3 Things Graham Potter got wrong in Chelsea 0-1 Southampton

Chelsea's English head coach Graham Potter (Photo by INA FASSBENDER/AFP via Getty Images)
Chelsea's English head coach Graham Potter (Photo by INA FASSBENDER/AFP via Getty Images) /
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Chelsea’s English head coach Graham Potter (Photo by INA FASSBENDER/AFP via Getty Images) /

Having not won a game of football in over a month and out of both domestic cup competitions already, consecutive defeats this week against Borussia Dortmund in the Champions League and Southampton in the Premier League have condemned Chelsea to just two wins in their last 15 games. This is unacceptable form for a club of Chelsea’s stature.

While injuries and a constantly changing squad have undoubtedly played a part in Chelsea’s poor run of form, Saturday’s dismal performance against a manager-less Saints side, who find themselves bottom of the league with one win in 10 matches, represents a new low for Graham Potter. Here are three things that the Chelsea manager got wrong in CFC versus Southampton.

An absurd number of changes to the side

One of the biggest problems Potter has had to overcome, as he himself frequently talks about, is the lack of consistency in terms of the squad from which he could select a starting eleven from. An understandable result of constant injuries to key players and an unfortunate by-product of adding 6 first-team players into the team across the Janaury transfer window, Potter has never had the luxury of having consistent options upon which he could rely on. This much is undeniable.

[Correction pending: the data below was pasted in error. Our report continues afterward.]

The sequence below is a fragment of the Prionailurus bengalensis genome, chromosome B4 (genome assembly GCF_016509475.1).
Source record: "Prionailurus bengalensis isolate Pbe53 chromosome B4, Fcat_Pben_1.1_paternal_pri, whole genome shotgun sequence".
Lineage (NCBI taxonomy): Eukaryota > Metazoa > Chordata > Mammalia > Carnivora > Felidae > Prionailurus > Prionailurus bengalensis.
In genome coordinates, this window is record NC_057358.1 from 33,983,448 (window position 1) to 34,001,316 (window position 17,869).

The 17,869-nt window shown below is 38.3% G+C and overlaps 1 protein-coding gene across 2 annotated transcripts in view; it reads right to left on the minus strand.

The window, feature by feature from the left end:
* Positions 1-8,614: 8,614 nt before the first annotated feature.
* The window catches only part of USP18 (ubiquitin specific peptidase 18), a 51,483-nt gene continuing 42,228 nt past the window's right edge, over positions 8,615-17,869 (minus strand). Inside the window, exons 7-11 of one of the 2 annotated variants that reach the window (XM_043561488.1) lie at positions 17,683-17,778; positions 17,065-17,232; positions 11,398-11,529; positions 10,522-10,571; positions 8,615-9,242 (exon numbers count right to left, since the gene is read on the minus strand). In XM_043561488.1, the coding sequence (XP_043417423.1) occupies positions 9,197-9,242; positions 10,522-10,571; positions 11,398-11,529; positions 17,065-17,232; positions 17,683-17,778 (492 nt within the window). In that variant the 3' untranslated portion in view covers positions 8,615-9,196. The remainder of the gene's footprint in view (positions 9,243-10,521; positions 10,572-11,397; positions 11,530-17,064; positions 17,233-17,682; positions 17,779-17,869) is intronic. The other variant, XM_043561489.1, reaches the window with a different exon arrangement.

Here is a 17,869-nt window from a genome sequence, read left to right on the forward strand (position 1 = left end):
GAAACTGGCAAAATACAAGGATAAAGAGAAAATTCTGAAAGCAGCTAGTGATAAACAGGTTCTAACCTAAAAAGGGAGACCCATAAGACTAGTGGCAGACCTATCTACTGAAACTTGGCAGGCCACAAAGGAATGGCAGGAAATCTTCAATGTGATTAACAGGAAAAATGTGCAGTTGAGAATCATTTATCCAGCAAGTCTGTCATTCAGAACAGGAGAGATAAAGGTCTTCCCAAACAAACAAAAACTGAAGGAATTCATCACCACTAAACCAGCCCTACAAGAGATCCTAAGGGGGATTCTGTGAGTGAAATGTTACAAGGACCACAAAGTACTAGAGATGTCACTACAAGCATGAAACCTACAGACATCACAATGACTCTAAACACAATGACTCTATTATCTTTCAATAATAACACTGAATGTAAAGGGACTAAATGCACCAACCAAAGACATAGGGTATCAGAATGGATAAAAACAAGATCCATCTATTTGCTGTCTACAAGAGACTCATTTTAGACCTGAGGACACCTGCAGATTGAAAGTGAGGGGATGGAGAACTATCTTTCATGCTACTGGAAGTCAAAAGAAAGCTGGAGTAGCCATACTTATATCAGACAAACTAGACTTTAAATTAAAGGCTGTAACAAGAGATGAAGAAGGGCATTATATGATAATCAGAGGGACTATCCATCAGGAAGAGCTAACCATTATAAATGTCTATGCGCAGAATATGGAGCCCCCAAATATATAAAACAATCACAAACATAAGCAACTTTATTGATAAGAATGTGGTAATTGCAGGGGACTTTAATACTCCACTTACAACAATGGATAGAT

However, Potter certainly did not help matters against Southampton with his decision to make seven whole changes to the side that played well, but ultimately lost to Borussia Dortmund. As a direct consequence of this bizarre decision, Chelsea’s forward line and midfield looked completely lost and out of touch with one another against a disciplined Southampton. The forwards greatly struggled to string together a meaningful series of passes whilst Enzo Fernandez toiled away in the midfield, seemingly operating on an entirely different wavelength from Mateo Kovacic.

Considering how well Chelsea played against Dortmund and notwithstanding the fact that some players, such as Kai Havertz, were rightly dropped following a poor run of form, was the better option not to stick with what worked four days prior? At the end of the day, as much as Potter would want to point to various reasons behind the team’s poor performances and results, there are simply no excuses for failing to beat the last-placed team in the league at home. Chelsea fans are right to demand better, and Potter has much to do in order to bring the fans back on side.